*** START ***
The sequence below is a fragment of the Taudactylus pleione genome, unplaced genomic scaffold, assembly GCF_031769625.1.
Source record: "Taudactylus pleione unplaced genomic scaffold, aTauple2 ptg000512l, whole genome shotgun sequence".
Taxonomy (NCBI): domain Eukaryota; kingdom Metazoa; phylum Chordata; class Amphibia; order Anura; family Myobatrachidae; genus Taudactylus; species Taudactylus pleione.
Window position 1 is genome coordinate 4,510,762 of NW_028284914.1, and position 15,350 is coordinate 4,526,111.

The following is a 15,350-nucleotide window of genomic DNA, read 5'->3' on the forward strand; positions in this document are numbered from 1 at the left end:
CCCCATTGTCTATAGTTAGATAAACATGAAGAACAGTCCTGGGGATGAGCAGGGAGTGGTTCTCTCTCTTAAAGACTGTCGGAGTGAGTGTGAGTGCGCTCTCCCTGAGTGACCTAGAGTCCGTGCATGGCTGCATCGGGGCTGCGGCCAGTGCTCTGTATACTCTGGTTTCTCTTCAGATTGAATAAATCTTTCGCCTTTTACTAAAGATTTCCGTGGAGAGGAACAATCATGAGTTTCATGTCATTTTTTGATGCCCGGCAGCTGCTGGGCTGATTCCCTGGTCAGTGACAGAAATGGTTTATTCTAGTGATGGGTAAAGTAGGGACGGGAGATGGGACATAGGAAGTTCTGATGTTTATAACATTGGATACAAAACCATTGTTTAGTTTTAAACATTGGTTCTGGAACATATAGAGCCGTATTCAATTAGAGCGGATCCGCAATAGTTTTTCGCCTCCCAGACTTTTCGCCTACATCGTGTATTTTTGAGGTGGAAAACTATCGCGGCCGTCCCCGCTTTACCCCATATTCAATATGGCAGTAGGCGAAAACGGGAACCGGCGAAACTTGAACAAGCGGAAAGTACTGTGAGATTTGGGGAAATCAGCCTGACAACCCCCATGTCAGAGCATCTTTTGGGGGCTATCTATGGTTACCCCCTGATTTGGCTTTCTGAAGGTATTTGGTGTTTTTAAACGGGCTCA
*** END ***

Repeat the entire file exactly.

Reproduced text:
The sequence below is a fragment of the Taudactylus pleione genome, unplaced genomic scaffold, assembly GCF_031769625.1.
Source record: "Taudactylus pleione unplaced genomic scaffold, aTauple2 ptg000512l, whole genome shotgun sequence".
Taxonomy (NCBI): domain Eukaryota; kingdom Metazoa; phylum Chordata; class Amphibia; order Anura; family Myobatrachidae; genus Taudactylus; species Taudactylus pleione.
Window position 1 is genome coordinate 4,510,762 of NW_028284914.1, and position 15,350 is coordinate 4,526,111.

The following is a 15,350-nucleotide window of genomic DNA, read 5'->3' on the forward strand; positions in this document are numbered from 1 at the left end:
CCCCATTGTCTATAGTTAGATAAACATGAAGAACAGTCCTGGGGATGAGCAGGGAGTGGTTCTCTCTCTTAAAGACTGTCGGAGTGAGTGTGAGTGCGCTCTCCCTGAGTGACCTAGAGTCCGTGCATGGCTGCATCGGGGCTGCGGCCAGTGCTCTGTATACTCTGGTTTCTCTTCAGATTGAATAAATCTTTCGCCTTTTACTAAAGATTTCCGTGGAGAGGAACAATCATGAGTTTCATGTCATTTTTTGATGCCCGGCAGCTGCTGGGCTGATTCCCTGGTCAGTGACAGAAATGGTTTATTCTAGTGATGGGTAAAGTAGGGACGGGAGATGGGACATAGGAAGTTCTGATGTTTATAACATTGGATACAAAACCATTGTTTAGTTTTAAACATTGGTTCTGGAACATATAGAGCCGTATTCAATTAGAGCGGATCCGCAATAGTTTTTCGCCTCCCAGACTTTTCGCCTACATCGTGTATTTTTGAGGTGGAAAACTATCGCGGCCGTCCCCGCTTTACCCCATATTCAATATGGCAGTAGGCGAAAACGGGAACCGGCGAAACTTGAACAAGCGGAAAGTACTGTGAGATTTGGGGAAATCAGCCTGACAACCCCCATGTCAGAGCATCTTTTGGGGGCTATCTATGGTTACCCCCTGATTTGGCTTTCTGAAGGTATTTGGTGTTTTTAAACGGGCTCA